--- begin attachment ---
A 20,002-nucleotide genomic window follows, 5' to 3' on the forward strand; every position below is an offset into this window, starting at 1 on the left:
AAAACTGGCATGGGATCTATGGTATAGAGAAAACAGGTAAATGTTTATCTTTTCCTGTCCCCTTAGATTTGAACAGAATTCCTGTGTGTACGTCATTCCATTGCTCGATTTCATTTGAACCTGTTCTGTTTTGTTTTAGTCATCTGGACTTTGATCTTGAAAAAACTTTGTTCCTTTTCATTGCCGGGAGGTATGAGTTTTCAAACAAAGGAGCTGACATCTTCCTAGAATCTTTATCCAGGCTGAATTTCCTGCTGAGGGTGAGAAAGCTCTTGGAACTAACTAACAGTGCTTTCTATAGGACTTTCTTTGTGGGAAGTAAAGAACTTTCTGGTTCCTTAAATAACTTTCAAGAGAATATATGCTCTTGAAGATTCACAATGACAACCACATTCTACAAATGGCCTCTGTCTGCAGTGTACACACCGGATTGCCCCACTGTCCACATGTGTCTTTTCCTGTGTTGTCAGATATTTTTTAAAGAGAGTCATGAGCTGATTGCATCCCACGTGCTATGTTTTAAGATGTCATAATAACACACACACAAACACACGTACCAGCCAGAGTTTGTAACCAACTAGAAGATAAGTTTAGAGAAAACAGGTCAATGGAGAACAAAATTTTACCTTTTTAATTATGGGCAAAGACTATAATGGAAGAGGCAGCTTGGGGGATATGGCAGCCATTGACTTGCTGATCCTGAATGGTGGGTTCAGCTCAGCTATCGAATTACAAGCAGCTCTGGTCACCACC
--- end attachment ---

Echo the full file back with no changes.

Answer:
A 20,002-nucleotide genomic window follows, 5' to 3' on the forward strand; every position below is an offset into this window, starting at 1 on the left:
AAAACTGGCATGGGATCTATGGTATAGAGAAAACAGGTAAATGTTTATCTTTTCCTGTCCCCTTAGATTTGAACAGAATTCCTGTGTGTACGTCATTCCATTGCTCGATTTCATTTGAACCTGTTCTGTTTTGTTTTAGTCATCTGGACTTTGATCTTGAAAAAACTTTGTTCCTTTTCATTGCCGGGAGGTATGAGTTTTCAAACAAAGGAGCTGACATCTTCCTAGAATCTTTATCCAGGCTGAATTTCCTGCTGAGGGTGAGAAAGCTCTTGGAACTAACTAACAGTGCTTTCTATAGGACTTTCTTTGTGGGAAGTAAAGAACTTTCTGGTTCCTTAAATAACTTTCAAGAGAATATATGCTCTTGAAGATTCACAATGACAACCACATTCTACAAATGGCCTCTGTCTGCAGTGTACACACCGGATTGCCCCACTGTCCACATGTGTCTTTTCCTGTGTTGTCAGATATTTTTTAAAGAGAGTCATGAGCTGATTGCATCCCACGTGCTATGTTTTAAGATGTCATAATAACACACACACAAACACACGTACCAGCCAGAGTTTGTAACCAACTAGAAGATAAGTTTAGAGAAAACAGGTCAATGGAGAACAAAATTTTACCTTTTTAATTATGGGCAAAGACTATAATGGAAGAGGCAGCTTGGGGGATATGGCAGCCATTGACTTGCTGATCCTGAATGGTGGGTTCAGCTCAGCTATCGAATTACAAGCAGCTCTGGTCACCACC